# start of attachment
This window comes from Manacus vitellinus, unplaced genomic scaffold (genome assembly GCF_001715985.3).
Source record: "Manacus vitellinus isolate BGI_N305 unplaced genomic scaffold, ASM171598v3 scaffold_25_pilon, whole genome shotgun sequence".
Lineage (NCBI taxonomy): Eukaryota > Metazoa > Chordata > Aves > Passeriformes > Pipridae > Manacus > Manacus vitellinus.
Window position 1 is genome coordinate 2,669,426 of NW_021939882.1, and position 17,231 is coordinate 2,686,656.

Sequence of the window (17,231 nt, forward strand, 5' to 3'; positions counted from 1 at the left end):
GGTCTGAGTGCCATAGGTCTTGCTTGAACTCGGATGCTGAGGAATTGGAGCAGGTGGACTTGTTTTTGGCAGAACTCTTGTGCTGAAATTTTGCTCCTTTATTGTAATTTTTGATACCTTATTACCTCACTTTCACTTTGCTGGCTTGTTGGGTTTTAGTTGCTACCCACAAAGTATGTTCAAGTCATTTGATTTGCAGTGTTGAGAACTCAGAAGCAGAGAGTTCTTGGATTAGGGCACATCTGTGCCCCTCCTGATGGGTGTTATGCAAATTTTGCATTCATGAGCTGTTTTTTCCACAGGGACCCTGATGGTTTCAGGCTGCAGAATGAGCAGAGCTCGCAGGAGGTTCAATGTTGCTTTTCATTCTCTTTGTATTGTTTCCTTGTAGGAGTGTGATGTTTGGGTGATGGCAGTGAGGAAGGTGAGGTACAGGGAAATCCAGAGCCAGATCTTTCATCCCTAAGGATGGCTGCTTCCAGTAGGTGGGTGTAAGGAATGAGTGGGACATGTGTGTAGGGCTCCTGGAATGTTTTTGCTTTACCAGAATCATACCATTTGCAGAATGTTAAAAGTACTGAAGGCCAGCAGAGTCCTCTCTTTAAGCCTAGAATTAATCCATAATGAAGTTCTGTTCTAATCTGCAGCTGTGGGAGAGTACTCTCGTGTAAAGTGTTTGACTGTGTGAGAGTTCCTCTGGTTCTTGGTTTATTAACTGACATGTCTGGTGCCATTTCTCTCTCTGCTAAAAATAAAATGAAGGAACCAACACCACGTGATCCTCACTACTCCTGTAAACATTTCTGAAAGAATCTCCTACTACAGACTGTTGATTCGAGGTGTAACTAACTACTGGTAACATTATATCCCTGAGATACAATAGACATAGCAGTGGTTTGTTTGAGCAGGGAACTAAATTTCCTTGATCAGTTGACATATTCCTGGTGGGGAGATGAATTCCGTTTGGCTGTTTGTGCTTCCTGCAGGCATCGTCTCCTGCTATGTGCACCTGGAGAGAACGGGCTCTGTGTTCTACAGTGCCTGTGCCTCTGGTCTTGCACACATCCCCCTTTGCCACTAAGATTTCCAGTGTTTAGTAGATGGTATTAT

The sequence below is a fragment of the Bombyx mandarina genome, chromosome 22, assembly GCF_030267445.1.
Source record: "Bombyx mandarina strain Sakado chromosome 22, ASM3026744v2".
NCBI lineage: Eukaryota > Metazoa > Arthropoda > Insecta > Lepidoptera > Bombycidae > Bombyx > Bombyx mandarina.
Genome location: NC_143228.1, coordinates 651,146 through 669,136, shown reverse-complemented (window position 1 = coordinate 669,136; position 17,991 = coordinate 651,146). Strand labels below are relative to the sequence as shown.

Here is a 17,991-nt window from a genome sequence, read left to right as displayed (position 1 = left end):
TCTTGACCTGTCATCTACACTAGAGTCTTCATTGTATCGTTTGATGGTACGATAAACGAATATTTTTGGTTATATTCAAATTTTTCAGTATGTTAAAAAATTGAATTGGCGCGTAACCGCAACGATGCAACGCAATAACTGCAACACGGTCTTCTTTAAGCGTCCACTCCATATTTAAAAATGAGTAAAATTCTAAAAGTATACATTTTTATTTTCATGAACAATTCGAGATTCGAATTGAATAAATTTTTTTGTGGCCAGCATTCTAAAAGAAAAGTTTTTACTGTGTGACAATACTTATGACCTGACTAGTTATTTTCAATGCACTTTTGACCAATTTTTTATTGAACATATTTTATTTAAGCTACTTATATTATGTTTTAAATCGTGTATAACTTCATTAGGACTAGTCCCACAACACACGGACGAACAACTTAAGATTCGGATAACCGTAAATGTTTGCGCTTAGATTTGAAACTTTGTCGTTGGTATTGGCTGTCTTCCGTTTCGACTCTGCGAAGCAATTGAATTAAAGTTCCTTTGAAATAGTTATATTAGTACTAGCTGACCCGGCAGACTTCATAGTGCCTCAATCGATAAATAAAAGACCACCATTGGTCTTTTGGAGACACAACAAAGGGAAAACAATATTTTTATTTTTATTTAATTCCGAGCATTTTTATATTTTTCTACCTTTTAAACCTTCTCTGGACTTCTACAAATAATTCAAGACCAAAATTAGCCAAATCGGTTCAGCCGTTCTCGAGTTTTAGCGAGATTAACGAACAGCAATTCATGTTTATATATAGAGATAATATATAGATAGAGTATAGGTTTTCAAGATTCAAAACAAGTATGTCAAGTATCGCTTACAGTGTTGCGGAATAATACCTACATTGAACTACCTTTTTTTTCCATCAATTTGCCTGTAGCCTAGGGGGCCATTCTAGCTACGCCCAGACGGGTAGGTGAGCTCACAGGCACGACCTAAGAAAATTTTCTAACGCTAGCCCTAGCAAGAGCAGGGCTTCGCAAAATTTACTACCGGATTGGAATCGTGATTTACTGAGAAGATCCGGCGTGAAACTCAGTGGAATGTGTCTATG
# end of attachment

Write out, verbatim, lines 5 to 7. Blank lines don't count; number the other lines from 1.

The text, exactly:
Sequence of the window (17,231 nt, forward strand, 5' to 3'; positions counted from 1 at the left end):
GGTCTGAGTGCCATAGGTCTTGCTTGAACTCGGATGCTGAGGAATTGGAGCAGGTGGACTTGTTTTTGGCAGAACTCTTGTGCTGAAATTTTGCTCCTTTATTGTAATTTTTGATACCTTATTACCTCACTTTCACTTTGCTGGCTTGTTGGGTTTTAGTTGCTACCCACAAAGTATGTTCAAGTCATTTGATTTGCAGTGTTGAGAACTCAGAAGCAGAGAGTTCTTGGATTAGGGCACATCTGTGCCCCTCCTGATGGGTGTTATGCAAATTTTGCATTCATGAGCTGTTTTTTCCACAGGGACCCTGATGGTTTCAGGCTGCAGAATGAGCAGAGCTCGCAGGAGGTTCAATGTTGCTTTTCATTCTCTTTGTATTGTTTCCTTGTAGGAGTGTGATGTTTGGGTGATGGCAGTGAGGAAGGTGAGGTACAGGGAAATCCAGAGCCAGATCTTTCATCCCTAAGGATGGCTGCTTCCAGTAGGTGGGTGTAAGGAATGAGTGGGACATGTGTGTAGGGCTCCTGGAATGTTTTTGCTTTACCAGAATCATACCATTTGCAGAATGTTAAAAGTACTGAAGGCCAGCAGAGTCCTCTCTTTAAGCCTAGAATTAATCCATAATGAAGTTCTGTTCTAATCTGCAGCTGTGGGAGAGTACTCTCGTGTAAAGTGTTTGACTGTGTGAGAGTTCCTCTGGTTCTTGGTTTATTAACTGACATGTCTGGTGCCATTTCTCTCTCTGCTAAAAATAAAATGAAGGAACCAACACCACGTGATCCTCACTACTCCTGTAAACATTTCTGAAAGAATCTCCTACTACAGACTGTTGATTCGAGGTGTAACTAACTACTGGTAACATTATATCCCTGAGATACAATAGACATAGCAGTGGTTTGTTTGAGCAGGGAACTAAATTTCCTTGATCAGTTGACATATTCCTGGTGGGGAGATGAATTCCGTTTGGCTGTTTGTGCTTCCTGCAGGCATCGTCTCCTGCTATGTGCACCTGGAGAGAACGGGCTCTGTGTTCTACAGTGCCTGTGCCTCTGGTCTTGCACACATCCCCCTTTGCCACTAAGATTTCCAGTGTTTAGTAGATGGTATTAT

The sequence below is a fragment of the Bombyx mandarina genome, chromosome 22, assembly GCF_030267445.1.